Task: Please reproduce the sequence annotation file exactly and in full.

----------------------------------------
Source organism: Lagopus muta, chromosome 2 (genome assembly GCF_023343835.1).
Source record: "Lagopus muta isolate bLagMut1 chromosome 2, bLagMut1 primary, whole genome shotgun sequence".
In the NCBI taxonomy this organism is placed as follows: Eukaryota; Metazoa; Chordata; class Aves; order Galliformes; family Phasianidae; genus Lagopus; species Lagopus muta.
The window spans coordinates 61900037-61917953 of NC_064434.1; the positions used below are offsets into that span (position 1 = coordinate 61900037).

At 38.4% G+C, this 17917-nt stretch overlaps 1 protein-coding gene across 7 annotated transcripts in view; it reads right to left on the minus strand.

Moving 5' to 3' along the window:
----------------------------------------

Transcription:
Source organism: Lagopus muta, chromosome 2 (genome assembly GCF_023343835.1).
Source record: "Lagopus muta isolate bLagMut1 chromosome 2, bLagMut1 primary, whole genome shotgun sequence".
In the NCBI taxonomy this organism is placed as follows: Eukaryota; Metazoa; Chordata; class Aves; order Galliformes; family Phasianidae; genus Lagopus; species Lagopus muta.
The window spans coordinates 61900037-61917953 of NC_064434.1; the positions used below are offsets into that span (position 1 = coordinate 61900037).

At 38.4% G+C, this 17917-nt stretch overlaps 1 protein-coding gene across 7 annotated transcripts in view; it reads right to left on the minus strand.

Moving 5' to 3' along the window: